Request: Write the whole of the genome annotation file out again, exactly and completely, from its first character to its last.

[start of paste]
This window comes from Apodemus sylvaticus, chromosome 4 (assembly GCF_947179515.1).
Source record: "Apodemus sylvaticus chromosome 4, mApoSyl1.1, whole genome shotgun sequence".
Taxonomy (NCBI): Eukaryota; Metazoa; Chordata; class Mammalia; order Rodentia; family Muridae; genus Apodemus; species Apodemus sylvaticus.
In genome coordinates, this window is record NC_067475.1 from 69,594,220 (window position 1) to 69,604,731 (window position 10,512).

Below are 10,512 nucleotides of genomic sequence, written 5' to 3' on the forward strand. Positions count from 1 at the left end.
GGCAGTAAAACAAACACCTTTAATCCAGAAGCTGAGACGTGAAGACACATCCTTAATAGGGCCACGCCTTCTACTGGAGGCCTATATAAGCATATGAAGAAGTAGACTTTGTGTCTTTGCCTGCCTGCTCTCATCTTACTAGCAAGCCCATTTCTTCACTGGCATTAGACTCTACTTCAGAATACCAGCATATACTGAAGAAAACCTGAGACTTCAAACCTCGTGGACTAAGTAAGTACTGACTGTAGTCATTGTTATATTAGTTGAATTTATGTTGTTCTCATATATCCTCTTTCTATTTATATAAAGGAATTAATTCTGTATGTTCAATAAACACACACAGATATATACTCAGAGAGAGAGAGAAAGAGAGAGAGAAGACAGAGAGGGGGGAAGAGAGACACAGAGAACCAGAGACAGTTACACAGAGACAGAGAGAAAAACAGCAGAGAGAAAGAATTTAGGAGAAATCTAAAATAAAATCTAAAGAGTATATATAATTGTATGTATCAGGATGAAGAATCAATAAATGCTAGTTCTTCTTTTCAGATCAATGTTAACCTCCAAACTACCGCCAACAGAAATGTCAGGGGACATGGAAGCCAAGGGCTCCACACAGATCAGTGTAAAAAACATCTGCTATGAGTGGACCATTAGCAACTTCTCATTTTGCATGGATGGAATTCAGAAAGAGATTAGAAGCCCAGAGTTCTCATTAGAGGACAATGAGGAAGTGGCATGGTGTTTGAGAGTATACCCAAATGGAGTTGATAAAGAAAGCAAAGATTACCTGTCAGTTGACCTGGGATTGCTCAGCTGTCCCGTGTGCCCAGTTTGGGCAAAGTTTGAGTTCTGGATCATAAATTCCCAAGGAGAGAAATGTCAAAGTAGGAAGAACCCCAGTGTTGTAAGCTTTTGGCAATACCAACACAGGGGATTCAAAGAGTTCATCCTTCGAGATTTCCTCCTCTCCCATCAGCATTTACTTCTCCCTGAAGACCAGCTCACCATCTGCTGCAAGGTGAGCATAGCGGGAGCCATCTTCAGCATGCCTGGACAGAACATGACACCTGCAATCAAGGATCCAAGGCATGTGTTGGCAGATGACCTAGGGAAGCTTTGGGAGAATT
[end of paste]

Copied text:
This window comes from Apodemus sylvaticus, chromosome 4 (assembly GCF_947179515.1).
Source record: "Apodemus sylvaticus chromosome 4, mApoSyl1.1, whole genome shotgun sequence".
Taxonomy (NCBI): Eukaryota; Metazoa; Chordata; class Mammalia; order Rodentia; family Muridae; genus Apodemus; species Apodemus sylvaticus.
In genome coordinates, this window is record NC_067475.1 from 69,594,220 (window position 1) to 69,604,731 (window position 10,512).

Below are 10,512 nucleotides of genomic sequence, written 5' to 3' on the forward strand. Positions count from 1 at the left end.
GGCAGTAAAACAAACACCTTTAATCCAGAAGCTGAGACGTGAAGACACATCCTTAATAGGGCCACGCCTTCTACTGGAGGCCTATATAAGCATATGAAGAAGTAGACTTTGTGTCTTTGCCTGCCTGCTCTCATCTTACTAGCAAGCCCATTTCTTCACTGGCATTAGACTCTACTTCAGAATACCAGCATATACTGAAGAAAACCTGAGACTTCAAACCTCGTGGACTAAGTAAGTACTGACTGTAGTCATTGTTATATTAGTTGAATTTATGTTGTTCTCATATATCCTCTTTCTATTTATATAAAGGAATTAATTCTGTATGTTCAATAAACACACACAGATATATACTCAGAGAGAGAGAGAAAGAGAGAGAGAAGACAGAGAGGGGGGAAGAGAGACACAGAGAACCAGAGACAGTTACACAGAGACAGAGAGAAAAACAGCAGAGAGAAAGAATTTAGGAGAAATCTAAAATAAAATCTAAAGAGTATATATAATTGTATGTATCAGGATGAAGAATCAATAAATGCTAGTTCTTCTTTTCAGATCAATGTTAACCTCCAAACTACCGCCAACAGAAATGTCAGGGGACATGGAAGCCAAGGGCTCCACACAGATCAGTGTAAAAAACATCTGCTATGAGTGGACCATTAGCAACTTCTCATTTTGCATGGATGGAATTCAGAAAGAGATTAGAAGCCCAGAGTTCTCATTAGAGGACAATGAGGAAGTGGCATGGTGTTTGAGAGTATACCCAAATGGAGTTGATAAAGAAAGCAAAGATTACCTGTCAGTTGACCTGGGATTGCTCAGCTGTCCCGTGTGCCCAGTTTGGGCAAAGTTTGAGTTCTGGATCATAAATTCCCAAGGAGAGAAATGTCAAAGTAGGAAGAACCCCAGTGTTGTAAGCTTTTGGCAATACCAACACAGGGGATTCAAAGAGTTCATCCTTCGAGATTTCCTCCTCTCCCATCAGCATTTACTTCTCCCTGAAGACCAGCTCACCATCTGCTGCAAGGTGAGCATAGCGGGAGCCATCTTCAGCATGCCTGGACAGAACATGACACCTGCAATCAAGGATCCAAGGCATGTGTTGGCAGATGACCTAGGGAAGCTTTGGGAGAATT